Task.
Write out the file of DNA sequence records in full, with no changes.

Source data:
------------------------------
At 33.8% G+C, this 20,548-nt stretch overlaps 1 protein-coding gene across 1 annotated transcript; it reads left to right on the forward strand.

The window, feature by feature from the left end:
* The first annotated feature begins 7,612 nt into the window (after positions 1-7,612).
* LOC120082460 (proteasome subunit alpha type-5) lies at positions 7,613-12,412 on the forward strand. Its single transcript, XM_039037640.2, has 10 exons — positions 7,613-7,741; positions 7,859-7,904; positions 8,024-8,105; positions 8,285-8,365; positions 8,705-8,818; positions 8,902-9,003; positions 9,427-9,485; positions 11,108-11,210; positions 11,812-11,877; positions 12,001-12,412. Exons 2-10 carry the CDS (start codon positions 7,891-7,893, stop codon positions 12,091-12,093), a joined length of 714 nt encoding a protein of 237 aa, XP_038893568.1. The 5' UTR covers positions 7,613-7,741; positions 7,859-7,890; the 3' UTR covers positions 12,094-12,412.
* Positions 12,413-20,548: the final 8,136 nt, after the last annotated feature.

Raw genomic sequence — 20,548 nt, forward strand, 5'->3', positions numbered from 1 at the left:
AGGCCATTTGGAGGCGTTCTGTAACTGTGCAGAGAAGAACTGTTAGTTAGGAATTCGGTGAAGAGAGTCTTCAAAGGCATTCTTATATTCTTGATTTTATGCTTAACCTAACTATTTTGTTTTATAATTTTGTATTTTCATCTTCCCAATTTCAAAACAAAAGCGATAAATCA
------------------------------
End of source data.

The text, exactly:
At 33.8% G+C, this 20,548-nt stretch overlaps 1 protein-coding gene across 1 annotated transcript; it reads left to right on the forward strand.

The window, feature by feature from the left end:
* The first annotated feature begins 7,612 nt into the window (after positions 1-7,612).
* LOC120082460 (proteasome subunit alpha type-5) lies at positions 7,613-12,412 on the forward strand. Its single transcript, XM_039037640.2, has 10 exons — positions 7,613-7,741; positions 7,859-7,904; positions 8,024-8,105; positions 8,285-8,365; positions 8,705-8,818; positions 8,902-9,003; positions 9,427-9,485; positions 11,108-11,210; positions 11,812-11,877; positions 12,001-12,412. Exons 2-10 carry the CDS (start codon positions 7,891-7,893, stop codon positions 12,091-12,093), a joined length of 714 nt encoding a protein of 237 aa, XP_038893568.1. The 5' UTR covers positions 7,613-7,741; positions 7,859-7,890; the 3' UTR covers positions 12,094-12,412.
* Positions 12,413-20,548: the final 8,136 nt, after the last annotated feature.

Raw genomic sequence — 20,548 nt, forward strand, 5'->3', positions numbered from 1 at the left:
AGGCCATTTGGAGGCGTTCTGTAACTGTGCAGAGAAGAACTGTTAGTTAGGAATTCGGTGAAGAGAGTCTTCAAAGGCATTCTTATATTCTTGATTTTATGCTTAACCTAACTATTTTGTTTTATAATTTTGTATTTTCATCTTCCCAATTTCAAAACAAAAGCGATAAATCA